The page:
By Margarita Snegireva. The Legislature is about to finish the “year of health care reform” without passing a health care plan, inspite of all the efforts in the Assembly last week.
While that outcome had become expected, what was surprising to many observers was the person responsible for blocking action before the new year: Don Perata, the Senate leader and a liberal Democrat from Oakland who co-authored the bill.
Perata announced he would not allow the Senate to vote on the Assembly-approved bill - not until he knows more about how the $14 billion-plus measure would affect existing health programs and the state's overall finances.
But hearing Perata question a measure that bears his own name has left Capitol observers wondering what exactly he's up to. Is he seeking leverage on some other issue? Exacting revenge on his Assembly counterpart and occasional rival, Speaker Fabian Núñez, D- Los Angeles ? Or simply taking more time to vet a proposal with far-reaching and potentially unintended consequences?
The best answer might be all of the above. Still, by pushing Senate consideration of the bill into next year, some proponents privately fret that Perata may stall its momentum and kill the measure's already slim chances of being enacted, Mercury News reports.
Don Richard Perata (born April 30, 1945 ) is a California Democratic politician , who is the current President pro tempore of the California State Senate . He was elected to the post of President Pro Tempore in 2004. He will continue his Presidency until the end of the current 2007-2008 session. Perata has a daughter and a son.
Perata's first attempt at state politics came in the 1994 democratic primary for controller. Perata was unsuccessful and captured only 27.27% of the vote. Afterwards, Perata served as a staff assistant for then Senate Pro Tem Bill Lockyer.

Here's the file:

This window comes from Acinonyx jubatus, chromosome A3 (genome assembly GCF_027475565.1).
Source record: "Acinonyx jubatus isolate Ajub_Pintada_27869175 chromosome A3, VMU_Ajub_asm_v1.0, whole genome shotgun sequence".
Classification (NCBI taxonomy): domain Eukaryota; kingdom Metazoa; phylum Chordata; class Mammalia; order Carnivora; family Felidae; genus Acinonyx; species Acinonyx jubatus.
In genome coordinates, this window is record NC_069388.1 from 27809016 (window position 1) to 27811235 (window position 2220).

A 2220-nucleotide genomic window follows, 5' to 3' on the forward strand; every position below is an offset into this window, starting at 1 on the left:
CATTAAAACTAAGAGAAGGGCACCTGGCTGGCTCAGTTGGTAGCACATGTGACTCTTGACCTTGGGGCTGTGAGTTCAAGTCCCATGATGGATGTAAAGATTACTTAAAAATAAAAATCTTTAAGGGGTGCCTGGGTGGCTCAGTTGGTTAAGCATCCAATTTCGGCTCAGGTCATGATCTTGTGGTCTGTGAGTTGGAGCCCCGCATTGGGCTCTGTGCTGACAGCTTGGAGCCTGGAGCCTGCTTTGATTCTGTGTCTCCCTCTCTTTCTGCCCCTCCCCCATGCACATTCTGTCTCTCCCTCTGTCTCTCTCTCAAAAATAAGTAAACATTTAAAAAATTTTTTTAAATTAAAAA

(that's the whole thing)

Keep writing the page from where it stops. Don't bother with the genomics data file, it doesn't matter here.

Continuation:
In 1996, Perata was elected as an California State Assemblyman for the Oakland, Alameda, and Piedmont district. He became the California State Senate President Pro Tem in 2004.
Perata's run (and election) to the State Senate in 1998 was part of a series of five special elections that were held in the East Bay within less than 12 months, as Perata and other East Bay politicians vied for different political offices. For a detailed account of events, see Special election musical chairs.
Perata has been an advocate for the rights of the elderly, the mentally ill, and the disabled. He supported legislation to create a discount drug program and legislation to require HMO's to pay for mental health treatment. Perata supported legislation that secured $27 million annually for ovarian and prostate cancer and legislation that increase access to breast cancer screening for low-income women. He has authored legislation requiring California utilities companies to contract for cleaner energy sources and supported tougher penalties on oil refinery emissions .
In early 2005, Perata introduced a bill to repair California's flagging infrastructure including highway improvements, housing reform and levee repairs. Governor Arnold Schwarzenegger began to speak out in favor of improving state infrastructure after Schawarzenegger's November 2005 special election ballot initiatives were defeated. While Schwarzenegger's plan included fixing transportation problems, his infrastructure plan was drastically more costly and advocated more prisons and didn't address the housing problem. In a rare occurrence for Sacramento politicos, in early 2006 Perata and Schwarzenegger began to work together to piece together an infrastructure plan that both sides of the legislature could embrace. They were successful and five bond measures were approved by California voters on the November 2006 ballot. These measures are aimed at improving roads, mass transit, affordable housing, levee repair, and upgrading educational facilities.
In July 2007, during state budget negotiations, Perata order the Senate to remain in session for 19 hours in an attempt to reach an agreement on the budget.
"We cannot make decisions in the dark," Perata said in a letter to his supporters last week.
But it also seemed clear that Perata wants assurances that the governor won't move to slash health programs for the poor in upcoming budget talks. The senator is also trying to muster support for a water conservation and infrastructure plan. Holding up the health care proposal, which the governor wants badly, gives him a huge bargaining chip.
In the end, even Republicans expect Perata will scare up the votes to pass the bill sometime in January. But they have enjoyed hearing the senator talk their talk.
"I love it," said Assembly Minority Leader Mike Villines, R-Fresno. "I'd love to see it happen throughout the year."
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